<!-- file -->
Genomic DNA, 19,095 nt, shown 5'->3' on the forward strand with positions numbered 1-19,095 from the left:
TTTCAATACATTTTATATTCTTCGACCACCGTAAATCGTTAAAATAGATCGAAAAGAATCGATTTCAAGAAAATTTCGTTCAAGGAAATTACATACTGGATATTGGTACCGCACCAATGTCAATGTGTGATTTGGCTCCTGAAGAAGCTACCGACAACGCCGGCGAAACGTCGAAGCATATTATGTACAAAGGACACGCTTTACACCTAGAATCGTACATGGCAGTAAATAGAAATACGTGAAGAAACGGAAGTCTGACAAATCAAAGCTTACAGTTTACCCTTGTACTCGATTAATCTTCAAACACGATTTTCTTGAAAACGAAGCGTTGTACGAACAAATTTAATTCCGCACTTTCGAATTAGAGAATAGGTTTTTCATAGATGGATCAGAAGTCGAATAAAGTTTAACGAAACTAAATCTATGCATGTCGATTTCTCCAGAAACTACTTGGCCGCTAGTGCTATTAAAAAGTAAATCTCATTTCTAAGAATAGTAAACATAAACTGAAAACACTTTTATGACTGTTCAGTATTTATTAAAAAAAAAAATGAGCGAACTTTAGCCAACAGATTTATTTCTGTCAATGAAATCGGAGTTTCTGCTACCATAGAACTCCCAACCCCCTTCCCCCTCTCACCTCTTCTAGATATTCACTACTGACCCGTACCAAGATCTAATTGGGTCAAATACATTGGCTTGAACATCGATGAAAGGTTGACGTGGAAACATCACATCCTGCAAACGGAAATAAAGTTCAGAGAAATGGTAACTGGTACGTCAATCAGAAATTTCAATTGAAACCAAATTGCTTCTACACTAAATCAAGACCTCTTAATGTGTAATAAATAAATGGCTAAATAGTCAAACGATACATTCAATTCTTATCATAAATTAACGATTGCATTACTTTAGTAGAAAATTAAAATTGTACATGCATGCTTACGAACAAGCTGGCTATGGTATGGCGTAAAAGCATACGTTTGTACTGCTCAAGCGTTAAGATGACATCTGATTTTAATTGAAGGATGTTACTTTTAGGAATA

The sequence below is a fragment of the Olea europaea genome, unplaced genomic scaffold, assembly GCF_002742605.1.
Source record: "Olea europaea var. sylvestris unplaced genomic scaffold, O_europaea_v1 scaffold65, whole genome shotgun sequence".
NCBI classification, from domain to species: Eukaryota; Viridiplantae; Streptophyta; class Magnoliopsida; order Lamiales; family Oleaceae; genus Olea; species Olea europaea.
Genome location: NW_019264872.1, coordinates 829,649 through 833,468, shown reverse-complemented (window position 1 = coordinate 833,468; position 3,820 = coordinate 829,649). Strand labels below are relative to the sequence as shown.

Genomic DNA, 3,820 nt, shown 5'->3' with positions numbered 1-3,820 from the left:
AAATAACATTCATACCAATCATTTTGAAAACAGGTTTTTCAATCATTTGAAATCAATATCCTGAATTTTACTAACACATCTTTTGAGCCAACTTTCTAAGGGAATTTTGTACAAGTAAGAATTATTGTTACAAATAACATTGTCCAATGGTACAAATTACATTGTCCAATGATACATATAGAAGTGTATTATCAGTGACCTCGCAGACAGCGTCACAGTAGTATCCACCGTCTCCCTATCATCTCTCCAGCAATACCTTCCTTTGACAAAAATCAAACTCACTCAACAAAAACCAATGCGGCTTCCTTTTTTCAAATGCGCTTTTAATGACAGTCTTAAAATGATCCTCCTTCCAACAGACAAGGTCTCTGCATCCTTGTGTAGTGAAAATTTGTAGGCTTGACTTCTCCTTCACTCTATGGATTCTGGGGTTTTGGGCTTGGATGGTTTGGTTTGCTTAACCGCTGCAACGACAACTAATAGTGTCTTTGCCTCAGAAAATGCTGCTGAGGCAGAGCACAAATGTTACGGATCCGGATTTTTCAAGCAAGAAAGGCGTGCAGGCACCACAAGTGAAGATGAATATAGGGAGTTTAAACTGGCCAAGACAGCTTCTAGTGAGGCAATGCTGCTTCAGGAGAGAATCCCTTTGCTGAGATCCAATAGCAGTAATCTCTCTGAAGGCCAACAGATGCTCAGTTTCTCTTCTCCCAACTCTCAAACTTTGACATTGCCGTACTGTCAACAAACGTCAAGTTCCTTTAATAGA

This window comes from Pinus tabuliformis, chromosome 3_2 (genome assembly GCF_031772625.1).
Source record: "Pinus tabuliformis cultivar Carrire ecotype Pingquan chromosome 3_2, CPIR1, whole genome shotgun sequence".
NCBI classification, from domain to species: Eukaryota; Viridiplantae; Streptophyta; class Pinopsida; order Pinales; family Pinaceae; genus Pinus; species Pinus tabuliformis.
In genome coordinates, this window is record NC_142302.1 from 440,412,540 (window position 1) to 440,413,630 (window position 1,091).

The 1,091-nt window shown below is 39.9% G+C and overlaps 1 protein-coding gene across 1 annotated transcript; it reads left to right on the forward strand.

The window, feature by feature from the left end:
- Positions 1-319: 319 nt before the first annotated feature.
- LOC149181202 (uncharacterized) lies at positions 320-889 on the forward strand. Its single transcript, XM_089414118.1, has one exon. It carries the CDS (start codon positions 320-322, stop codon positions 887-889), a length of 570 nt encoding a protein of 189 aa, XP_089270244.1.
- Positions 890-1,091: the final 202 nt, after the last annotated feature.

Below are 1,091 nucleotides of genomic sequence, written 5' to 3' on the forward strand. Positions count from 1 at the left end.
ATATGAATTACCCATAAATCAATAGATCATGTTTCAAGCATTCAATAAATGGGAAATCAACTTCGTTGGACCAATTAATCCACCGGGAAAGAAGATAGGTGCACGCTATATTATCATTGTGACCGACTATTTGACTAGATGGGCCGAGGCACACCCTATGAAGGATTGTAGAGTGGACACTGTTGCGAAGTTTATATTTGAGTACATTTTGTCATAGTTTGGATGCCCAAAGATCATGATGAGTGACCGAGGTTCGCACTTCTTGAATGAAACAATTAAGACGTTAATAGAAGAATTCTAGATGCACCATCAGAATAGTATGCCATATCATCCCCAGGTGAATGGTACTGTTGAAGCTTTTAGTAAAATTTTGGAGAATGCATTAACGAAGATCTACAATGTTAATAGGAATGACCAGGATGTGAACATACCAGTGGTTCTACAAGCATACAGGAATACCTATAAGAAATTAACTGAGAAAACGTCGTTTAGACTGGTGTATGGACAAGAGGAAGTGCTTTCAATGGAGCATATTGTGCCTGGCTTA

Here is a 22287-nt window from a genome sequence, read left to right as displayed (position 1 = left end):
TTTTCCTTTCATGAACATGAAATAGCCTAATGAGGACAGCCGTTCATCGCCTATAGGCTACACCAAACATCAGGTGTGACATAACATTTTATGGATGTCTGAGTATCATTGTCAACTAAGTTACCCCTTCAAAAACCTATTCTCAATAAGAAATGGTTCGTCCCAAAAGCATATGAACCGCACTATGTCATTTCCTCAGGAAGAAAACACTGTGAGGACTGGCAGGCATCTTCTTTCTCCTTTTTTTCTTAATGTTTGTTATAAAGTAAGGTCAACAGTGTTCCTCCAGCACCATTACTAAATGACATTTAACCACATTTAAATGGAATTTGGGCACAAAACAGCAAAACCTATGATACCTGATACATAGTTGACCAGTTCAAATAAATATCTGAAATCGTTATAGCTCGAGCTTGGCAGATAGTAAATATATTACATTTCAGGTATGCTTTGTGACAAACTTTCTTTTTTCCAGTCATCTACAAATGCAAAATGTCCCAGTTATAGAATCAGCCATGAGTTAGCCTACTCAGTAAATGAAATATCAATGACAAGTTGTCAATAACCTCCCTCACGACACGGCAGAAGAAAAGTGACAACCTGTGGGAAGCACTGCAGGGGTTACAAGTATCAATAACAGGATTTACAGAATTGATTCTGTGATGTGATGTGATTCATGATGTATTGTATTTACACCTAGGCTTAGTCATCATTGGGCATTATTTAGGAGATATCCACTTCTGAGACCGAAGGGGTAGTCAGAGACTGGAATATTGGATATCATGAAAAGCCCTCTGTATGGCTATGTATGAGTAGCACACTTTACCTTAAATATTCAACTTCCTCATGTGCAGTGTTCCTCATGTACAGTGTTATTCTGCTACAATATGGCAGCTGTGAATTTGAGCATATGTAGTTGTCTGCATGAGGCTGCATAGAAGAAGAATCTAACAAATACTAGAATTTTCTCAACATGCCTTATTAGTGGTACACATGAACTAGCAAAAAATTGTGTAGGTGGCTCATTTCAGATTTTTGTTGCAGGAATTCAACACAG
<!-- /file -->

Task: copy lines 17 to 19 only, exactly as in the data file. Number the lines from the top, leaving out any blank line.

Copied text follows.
- Positions 890-1,091: the final 202 nt, after the last annotated feature.

Below are 1,091 nucleotides of genomic sequence, written 5' to 3' on the forward strand. Positions count from 1 at the left end.
ATATGAATTACCCATAAATCAATAGATCATGTTTCAAGCATTCAATAAATGGGAAATCAACTTCGTTGGACCAATTAATCCACCGGGAAAGAAGATAGGTGCACGCTATATTATCATTGTGACCGACTATTTGACTAGATGGGCCGAGGCACACCCTATGAAGGATTGTAGAGTGGACACTGTTGCGAAGTTTATATTTGAGTACATTTTGTCATAGTTTGGATGCCCAAAGATCATGATGAGTGACCGAGGTTCGCACTTCTTGAATGAAACAATTAAGACGTTAATAGAAGAATTCTAGATGCACCATCAGAATAGTATGCCATATCATCCCCAGGTGAATGGTACTGTTGAAGCTTTTAGTAAAATTTTGGAGAATGCATTAACGAAGATCTACAATGTTAATAGGAATGACCAGGATGTGAACATACCAGTGGTTCTACAAGCATACAGGAATACCTATAAGAAATTAACTGAGAAAACGTCGTTTAGACTGGTGTATGGACAAGAGGAAGTGCTTTCAATGGAGCATATTGTGCCTGGCTTA